A Methodist pastor was defrocked for performing a marriage ceremony between his homosexual son and another man, an act that goes against the edicts of the denomination, reports the New York Times on Thursday.
Methodist Rev. Frank Schaefer of Lebanon, Pa. said Thursday that he will appeal United Methodist Church officials’ decision to defrock him, essentially stripping him of his rank and title after a formal “church trial” was held.
According to church officials, their "Book of Discipline" condemns Schaefer’s behavior, and the fact that he wedded two homosexual men – despite one being his son – is expressly forbidden in Scripture. Schaefer was told to resign if he could not respect the rules; he refused and church officials annulled his position in the church hierarchy.
Those who convicted him said Schaefer needs to understand that his actions supporting a gay union are “incompatible with Christian teaching.” The Bible does condemn acts of homosexuality, speaking of the practice as being “detestable” in God’s eyes (Leviticus 18:22).
“God gave them up to disgraceful sexual appetites, for both their females changed the natural use of themselves into one contrary to nature; and likewise even the males left the natural use of the female and became violently inflamed in their lust toward one another, males with males, working what is obscene.”—Romans 1:26, 27.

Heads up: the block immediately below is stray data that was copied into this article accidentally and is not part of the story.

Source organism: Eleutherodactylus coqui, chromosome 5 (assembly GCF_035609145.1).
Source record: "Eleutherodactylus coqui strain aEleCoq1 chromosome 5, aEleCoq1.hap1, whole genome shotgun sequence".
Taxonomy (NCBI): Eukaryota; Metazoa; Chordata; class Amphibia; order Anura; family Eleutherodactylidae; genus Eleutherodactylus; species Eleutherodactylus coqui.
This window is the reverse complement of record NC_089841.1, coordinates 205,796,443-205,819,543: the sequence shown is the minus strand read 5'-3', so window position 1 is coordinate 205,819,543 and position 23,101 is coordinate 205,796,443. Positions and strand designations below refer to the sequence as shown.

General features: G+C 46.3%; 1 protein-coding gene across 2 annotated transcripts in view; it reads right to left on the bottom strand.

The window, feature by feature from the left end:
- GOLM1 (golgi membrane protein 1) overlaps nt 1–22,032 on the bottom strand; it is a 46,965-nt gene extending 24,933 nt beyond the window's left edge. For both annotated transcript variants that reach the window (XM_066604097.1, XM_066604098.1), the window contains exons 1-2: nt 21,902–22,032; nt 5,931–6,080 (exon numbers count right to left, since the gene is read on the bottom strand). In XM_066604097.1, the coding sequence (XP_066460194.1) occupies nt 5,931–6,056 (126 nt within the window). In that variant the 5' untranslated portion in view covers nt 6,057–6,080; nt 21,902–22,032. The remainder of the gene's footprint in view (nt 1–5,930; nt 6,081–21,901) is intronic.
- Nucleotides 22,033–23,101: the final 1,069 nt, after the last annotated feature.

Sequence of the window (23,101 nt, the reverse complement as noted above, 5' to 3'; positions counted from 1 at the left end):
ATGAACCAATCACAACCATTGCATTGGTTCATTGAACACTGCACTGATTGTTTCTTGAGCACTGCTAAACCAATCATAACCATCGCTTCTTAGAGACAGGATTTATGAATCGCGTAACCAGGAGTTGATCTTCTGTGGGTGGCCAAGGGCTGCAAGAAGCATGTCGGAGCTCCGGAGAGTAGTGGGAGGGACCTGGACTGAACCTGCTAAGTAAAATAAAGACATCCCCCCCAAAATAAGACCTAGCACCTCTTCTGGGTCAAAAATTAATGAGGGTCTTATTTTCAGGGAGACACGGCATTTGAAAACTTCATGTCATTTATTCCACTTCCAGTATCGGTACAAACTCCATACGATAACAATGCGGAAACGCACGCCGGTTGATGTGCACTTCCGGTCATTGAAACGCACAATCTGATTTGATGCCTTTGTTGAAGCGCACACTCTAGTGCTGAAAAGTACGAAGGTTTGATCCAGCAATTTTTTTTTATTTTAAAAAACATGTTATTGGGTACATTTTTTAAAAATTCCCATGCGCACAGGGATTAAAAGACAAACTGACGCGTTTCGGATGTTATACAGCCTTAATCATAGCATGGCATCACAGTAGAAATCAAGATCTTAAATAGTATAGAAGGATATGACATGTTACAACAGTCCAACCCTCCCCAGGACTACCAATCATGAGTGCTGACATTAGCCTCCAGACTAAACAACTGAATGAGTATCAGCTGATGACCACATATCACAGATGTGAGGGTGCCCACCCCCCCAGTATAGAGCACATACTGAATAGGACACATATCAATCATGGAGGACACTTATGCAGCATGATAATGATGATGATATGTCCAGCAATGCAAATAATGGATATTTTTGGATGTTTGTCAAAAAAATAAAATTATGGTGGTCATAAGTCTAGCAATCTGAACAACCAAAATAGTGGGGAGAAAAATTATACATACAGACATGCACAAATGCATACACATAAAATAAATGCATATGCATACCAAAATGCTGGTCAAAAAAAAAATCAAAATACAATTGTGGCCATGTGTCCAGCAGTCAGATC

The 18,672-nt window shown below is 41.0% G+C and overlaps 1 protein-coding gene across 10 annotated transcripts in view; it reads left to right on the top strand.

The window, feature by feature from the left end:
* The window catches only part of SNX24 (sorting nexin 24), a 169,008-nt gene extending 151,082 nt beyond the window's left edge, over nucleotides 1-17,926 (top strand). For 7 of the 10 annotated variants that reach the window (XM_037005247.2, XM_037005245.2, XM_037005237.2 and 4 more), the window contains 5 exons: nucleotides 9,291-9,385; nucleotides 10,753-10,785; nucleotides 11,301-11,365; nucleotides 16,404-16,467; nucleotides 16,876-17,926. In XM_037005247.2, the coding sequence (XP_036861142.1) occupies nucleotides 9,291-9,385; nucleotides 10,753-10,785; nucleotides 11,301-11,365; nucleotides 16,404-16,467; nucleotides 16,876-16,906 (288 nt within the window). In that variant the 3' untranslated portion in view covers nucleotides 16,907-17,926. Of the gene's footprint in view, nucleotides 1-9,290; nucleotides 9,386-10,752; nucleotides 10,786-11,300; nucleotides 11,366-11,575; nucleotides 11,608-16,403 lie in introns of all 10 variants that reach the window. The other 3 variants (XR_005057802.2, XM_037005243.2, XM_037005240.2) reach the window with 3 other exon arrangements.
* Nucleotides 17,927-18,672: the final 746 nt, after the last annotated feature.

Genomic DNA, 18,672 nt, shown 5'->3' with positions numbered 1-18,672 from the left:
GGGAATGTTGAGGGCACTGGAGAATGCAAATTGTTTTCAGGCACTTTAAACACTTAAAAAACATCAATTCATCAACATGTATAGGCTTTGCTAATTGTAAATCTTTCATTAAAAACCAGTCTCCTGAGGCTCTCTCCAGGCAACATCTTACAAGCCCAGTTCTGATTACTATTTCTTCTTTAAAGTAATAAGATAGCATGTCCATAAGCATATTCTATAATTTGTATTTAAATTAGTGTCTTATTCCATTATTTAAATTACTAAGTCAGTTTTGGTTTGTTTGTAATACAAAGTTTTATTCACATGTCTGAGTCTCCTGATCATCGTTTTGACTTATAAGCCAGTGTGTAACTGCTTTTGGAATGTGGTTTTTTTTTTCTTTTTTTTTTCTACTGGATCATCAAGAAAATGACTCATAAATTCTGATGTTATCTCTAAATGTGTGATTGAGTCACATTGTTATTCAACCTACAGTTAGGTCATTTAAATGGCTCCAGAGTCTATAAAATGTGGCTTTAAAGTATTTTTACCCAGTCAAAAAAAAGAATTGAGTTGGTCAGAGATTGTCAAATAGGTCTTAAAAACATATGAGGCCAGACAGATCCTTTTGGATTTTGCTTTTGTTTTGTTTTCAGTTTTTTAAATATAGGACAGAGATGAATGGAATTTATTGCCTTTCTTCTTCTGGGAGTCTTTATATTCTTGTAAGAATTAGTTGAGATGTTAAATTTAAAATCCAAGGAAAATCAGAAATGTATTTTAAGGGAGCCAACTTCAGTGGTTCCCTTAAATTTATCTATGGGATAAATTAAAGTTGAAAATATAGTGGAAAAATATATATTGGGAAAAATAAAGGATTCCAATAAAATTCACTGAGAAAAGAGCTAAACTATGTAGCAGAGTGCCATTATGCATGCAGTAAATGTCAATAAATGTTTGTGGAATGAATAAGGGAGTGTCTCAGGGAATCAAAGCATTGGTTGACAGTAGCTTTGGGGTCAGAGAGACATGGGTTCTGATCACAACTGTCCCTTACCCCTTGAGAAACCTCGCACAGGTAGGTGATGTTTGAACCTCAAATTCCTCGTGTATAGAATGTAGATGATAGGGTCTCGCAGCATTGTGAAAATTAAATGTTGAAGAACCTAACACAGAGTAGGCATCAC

At 1 Corinthians 6:9, 10, the Bible clearly states that “men who lie with men” are included in those who “will not inherit God’s kingdom.”
Such scriptural principles were waylaid by Rev. Schaefer, said church spokesman John Coleman. In response, Schaefer said he was “hopeful that it wouldn’t come to what it came to — my defrockment.”
"I will continue to be a voice for the LGBT (lesbian, gay, bisexual, and transgender) community," Schaefer said Thursday. "Jesus called us to be inclusive," he added.
According to NBC News, Schaefer, who has three gay children, said he will appeal the decision on the basis that he was suspended for the wedding he already performed, and that officials are severely punishing him at the same time that they are warning him.
"I am actively committing to having those discriminatory laws changed and banished from our Book of Discipline," Schaefer said earlier in the week. "That's the only way I can reconcile being a United Methodist at this point."
“I am upset and I’m disappointed but I’m not upset at people, or my colleagues or the church, I’m upset at the exclusionary policies that we have in place, and we must change those policies,” Schaefer said Thursday.